My first year at EU was interesting to say the least. I learned the secret behind the many strange traditions early on. I learned of you within the first month. I went from shock at your discovery to fascination. Then to fear and loathing as I saw what you would do.
I didn’t let that get in the way of my schooling. I was majoring in Conservation Biology, so you left me be. I was protecting your places, after all. The fact that I wasn’t doing it for you didn’t matter. I could feel you watching me as I knitted in the common rooms or worked on my book in the food court, and I could hear the baying of the hounds and the cries of the hunt some nights. But you left me be, and so I carried on.
I took the normal precautions, of course, and a few of my own. Vervain in the window-box, iron wire on the bedposts, iron charms for wrist and neck, iron symbols on the walls of my dorm. A pair of iron knives beneath my mattress, salt packs in my pockets when I walked alone, especially at night, shampoo made with rowan, lotion of hazel. I fed the crows, read them poetry, talked to them about how my semester was going. I gave them trinkets, and their favorite foods. I grew popular with them. Far more than I was with the other students. And for the most part, my first year at EU was uneventful.
No, the first year went fine. It was my sophomore year that things got bad. It was an active year, my RA told me. Kidnappings were frequent. You took many, and kept them for a long time. Several were never returned. The faculty started pushing more precautionary measures, warned us all to be careful, though many never learned what they were being careful of. I was safe, though. I was cautious, I was an ally of the crows, I had little to fear. But not all were so lucky.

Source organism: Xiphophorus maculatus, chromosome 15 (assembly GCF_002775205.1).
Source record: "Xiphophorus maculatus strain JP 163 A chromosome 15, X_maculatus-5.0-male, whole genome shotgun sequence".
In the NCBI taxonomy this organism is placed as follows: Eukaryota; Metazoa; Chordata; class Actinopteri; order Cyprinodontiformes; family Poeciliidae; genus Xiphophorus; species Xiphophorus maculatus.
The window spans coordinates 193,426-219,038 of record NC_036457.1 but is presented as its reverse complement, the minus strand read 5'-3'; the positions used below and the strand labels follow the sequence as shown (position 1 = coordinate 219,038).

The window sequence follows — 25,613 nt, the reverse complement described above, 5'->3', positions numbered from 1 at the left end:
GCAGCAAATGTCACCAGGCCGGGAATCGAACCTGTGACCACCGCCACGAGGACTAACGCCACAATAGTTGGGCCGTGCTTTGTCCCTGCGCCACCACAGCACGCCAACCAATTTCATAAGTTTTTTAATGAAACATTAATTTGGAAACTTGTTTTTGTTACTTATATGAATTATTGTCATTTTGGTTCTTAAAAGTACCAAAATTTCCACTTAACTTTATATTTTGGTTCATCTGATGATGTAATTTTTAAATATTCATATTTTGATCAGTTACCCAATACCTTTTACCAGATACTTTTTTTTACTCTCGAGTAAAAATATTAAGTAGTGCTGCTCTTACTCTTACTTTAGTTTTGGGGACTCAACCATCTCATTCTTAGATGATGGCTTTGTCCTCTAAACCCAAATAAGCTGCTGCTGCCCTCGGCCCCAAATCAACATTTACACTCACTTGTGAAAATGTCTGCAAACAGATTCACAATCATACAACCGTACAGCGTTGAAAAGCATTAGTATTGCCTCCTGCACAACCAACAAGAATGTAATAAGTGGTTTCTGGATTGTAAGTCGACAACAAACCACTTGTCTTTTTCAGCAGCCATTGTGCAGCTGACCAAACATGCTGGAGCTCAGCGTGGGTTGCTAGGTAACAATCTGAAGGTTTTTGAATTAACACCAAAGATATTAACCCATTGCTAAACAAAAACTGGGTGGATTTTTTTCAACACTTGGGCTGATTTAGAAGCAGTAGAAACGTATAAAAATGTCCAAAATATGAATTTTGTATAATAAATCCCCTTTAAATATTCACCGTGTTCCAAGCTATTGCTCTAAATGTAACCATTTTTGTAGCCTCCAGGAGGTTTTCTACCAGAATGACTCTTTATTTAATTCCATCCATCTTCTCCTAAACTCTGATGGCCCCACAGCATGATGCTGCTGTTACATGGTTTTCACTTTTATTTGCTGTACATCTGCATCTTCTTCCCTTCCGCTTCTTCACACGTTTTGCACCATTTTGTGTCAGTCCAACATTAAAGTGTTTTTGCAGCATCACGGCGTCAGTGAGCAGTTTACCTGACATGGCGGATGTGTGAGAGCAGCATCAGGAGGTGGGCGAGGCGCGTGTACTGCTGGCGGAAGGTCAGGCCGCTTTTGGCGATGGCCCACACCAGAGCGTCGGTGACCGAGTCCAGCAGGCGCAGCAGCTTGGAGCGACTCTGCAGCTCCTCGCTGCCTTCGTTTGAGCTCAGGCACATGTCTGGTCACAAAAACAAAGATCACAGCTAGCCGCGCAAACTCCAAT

It was midway through the first semester when you took something of mine.
I say mine. She was everyones.The most personable, gentle, kind person I knew. One of few I would really call friend. But she was in the choir, and could play the flute with skill, and you took her for yourselves. Everyone who knew her was upset, but musicians and singers are the ones most often returned unharmed, so we waited. I waited. For a month, when It finally became obvious that you had no intention of giving her back. And I knew rage, and I would make it felt.
I made a pair of goggles from silver wire and mood rings, sewed iron charms into my clothes, and I wove iron wire into a helm, made iron rings for my fingers. I spoke to members of the chemistry department, who told me of the war they had fought in the 80’s to get back their professor. Burning iron and sprays of silver had taught you that not everyone would suffer your depredations, and if you would not give her back I would do the same. I had no desire to bargain, because a bargain would have implied you had some right to take what you did. Several other science majors came with me, and we entered your world, and we demanded you return what was ours. You laughed until the iron knives came out, and you hissed when we reminded you of the iron that burns hot and bright as the sun. You gave her back, unwillingly, but without violence. You promised there would be a price, and I promised you that if you tried to take something of mine that I would burn you all.